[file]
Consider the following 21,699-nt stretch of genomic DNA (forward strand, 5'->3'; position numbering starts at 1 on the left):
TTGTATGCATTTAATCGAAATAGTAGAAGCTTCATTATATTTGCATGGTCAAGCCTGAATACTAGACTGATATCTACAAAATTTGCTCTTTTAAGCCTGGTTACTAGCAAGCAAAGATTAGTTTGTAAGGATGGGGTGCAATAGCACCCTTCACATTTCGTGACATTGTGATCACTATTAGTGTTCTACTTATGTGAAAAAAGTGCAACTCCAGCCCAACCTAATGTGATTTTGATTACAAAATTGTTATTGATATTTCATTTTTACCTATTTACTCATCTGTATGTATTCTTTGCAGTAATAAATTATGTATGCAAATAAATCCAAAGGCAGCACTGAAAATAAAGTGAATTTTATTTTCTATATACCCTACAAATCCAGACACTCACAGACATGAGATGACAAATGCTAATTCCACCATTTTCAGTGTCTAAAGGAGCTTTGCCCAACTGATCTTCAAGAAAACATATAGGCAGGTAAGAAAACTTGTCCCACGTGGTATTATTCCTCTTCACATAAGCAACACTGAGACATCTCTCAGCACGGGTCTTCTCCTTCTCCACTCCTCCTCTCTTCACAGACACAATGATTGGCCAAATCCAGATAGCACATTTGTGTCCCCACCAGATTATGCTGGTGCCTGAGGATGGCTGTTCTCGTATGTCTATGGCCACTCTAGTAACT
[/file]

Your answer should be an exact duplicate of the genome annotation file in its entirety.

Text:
Consider the following 21,699-nt stretch of genomic DNA (forward strand, 5'->3'; position numbering starts at 1 on the left):
TTGTATGCATTTAATCGAAATAGTAGAAGCTTCATTATATTTGCATGGTCAAGCCTGAATACTAGACTGATATCTACAAAATTTGCTCTTTTAAGCCTGGTTACTAGCAAGCAAAGATTAGTTTGTAAGGATGGGGTGCAATAGCACCCTTCACATTTCGTGACATTGTGATCACTATTAGTGTTCTACTTATGTGAAAAAAGTGCAACTCCAGCCCAACCTAATGTGATTTTGATTACAAAATTGTTATTGATATTTCATTTTTACCTATTTACTCATCTGTATGTATTCTTTGCAGTAATAAATTATGTATGCAAATAAATCCAAAGGCAGCACTGAAAATAAAGTGAATTTTATTTTCTATATACCCTACAAATCCAGACACTCACAGACATGAGATGACAAATGCTAATTCCACCATTTTCAGTGTCTAAAGGAGCTTTGCCCAACTGATCTTCAAGAAAACATATAGGCAGGTAAGAAAACTTGTCCCACGTGGTATTATTCCTCTTCACATAAGCAACACTGAGACATCTCTCAGCACGGGTCTTCTCCTTCTCCACTCCTCCTCTCTTCACAGACACAATGATTGGCCAAATCCAGATAGCACATTTGTGTCCCCACCAGATTATGCTGGTGCCTGAGGATGGCTGTTCTCGTATGTCTATGGCCACTCTAGTAACT